In order to make sure my birthday wouldn’t blend indistinguishably into every other work day, I climbed a small mountain in the dark with a bag and a bivysac and slept up there. It was just unseasonal enough to be a slightly ridiculous endeavour for a weeknight, and therefore memorable.
Last year I spent the night on a raft adrift on a small lake, and that worked. I remember that birthday. A fantastic evening. Kind of set the tone for the whole year, actually.
There was a point, though, when I was waist deep in freezing water in the dark with my feet that I could no longer feel sucking menacingly into the mud, wresting the raft out of the year’s logjam/jetsam into open water with great difficulty, fish fleeing out of their winter’s refuge around my legs, teeth chattering around laughter, when I thought it would probably go pretty badly if someone chanced on me right then. *static crackles- crrsk* Crazy person in the lake; approach with extreme caution *crrrk* No one did.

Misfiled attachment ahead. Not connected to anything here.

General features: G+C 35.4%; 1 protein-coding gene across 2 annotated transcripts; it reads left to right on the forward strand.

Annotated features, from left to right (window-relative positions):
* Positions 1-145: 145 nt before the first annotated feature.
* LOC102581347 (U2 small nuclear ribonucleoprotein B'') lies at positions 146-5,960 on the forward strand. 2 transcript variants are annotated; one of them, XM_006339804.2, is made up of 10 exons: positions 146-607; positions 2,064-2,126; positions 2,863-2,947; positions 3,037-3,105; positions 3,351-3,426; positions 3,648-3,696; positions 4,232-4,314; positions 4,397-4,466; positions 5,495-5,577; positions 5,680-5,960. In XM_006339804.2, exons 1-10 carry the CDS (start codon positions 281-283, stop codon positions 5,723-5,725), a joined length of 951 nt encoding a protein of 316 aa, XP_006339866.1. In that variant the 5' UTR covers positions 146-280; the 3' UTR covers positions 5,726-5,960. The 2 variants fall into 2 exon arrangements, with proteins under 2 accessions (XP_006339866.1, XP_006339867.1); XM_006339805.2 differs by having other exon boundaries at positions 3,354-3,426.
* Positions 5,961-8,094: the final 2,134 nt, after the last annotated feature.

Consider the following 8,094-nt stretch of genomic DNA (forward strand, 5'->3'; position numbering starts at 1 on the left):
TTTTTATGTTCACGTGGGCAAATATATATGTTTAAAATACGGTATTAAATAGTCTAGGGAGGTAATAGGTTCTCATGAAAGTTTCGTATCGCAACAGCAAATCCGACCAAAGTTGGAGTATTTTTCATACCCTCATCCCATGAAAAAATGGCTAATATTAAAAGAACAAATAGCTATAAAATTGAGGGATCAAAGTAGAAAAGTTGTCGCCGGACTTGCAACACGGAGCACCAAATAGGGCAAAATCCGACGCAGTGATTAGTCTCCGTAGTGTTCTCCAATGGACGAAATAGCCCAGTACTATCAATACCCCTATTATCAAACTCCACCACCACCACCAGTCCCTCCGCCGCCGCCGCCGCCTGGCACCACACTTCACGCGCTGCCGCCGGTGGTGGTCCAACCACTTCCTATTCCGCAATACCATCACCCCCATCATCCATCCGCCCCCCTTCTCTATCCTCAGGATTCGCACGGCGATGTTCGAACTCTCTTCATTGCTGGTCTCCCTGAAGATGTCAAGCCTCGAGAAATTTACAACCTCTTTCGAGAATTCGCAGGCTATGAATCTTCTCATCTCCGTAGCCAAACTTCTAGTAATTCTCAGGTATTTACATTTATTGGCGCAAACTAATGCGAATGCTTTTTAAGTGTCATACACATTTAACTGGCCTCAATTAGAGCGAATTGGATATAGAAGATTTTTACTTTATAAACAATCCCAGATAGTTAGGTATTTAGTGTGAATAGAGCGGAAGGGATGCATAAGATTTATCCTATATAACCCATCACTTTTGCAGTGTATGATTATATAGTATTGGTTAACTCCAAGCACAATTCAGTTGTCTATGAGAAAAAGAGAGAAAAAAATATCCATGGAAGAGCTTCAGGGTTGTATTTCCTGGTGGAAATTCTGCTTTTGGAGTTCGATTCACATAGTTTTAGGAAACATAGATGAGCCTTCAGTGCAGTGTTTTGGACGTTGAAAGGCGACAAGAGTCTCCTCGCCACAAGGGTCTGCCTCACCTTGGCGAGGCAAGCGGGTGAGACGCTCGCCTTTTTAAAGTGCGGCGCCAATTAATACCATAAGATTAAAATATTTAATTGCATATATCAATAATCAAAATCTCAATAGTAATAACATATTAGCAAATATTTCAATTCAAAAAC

Those are the best times, though, when you’re stuck someplace ridiculous, but still very dangerous, one slip, ankle twist or a blow to the head away from some ignominious accident, when you think, Okay, there is no possible room for failure here, because dying or maiming oneself when you’re up to something this silly just will not bear explanation. So you end up laughing, shaking with laughter at the sad absurdity of where you got yourself stuck, clinging desperately to a rock in the middle of a slide (for instance), thinking of the tourist we were mocking just last week who had to get plucked out of the same predicament with a helicopter. Perhaps that’s the wrong pronoun all over that paragraph; I end up snickering maniacally while clinging to a rock, or tearing my abs in the effort to right myself in a treewell (for instance).
Continue reading In other words, Mom can’t relax yet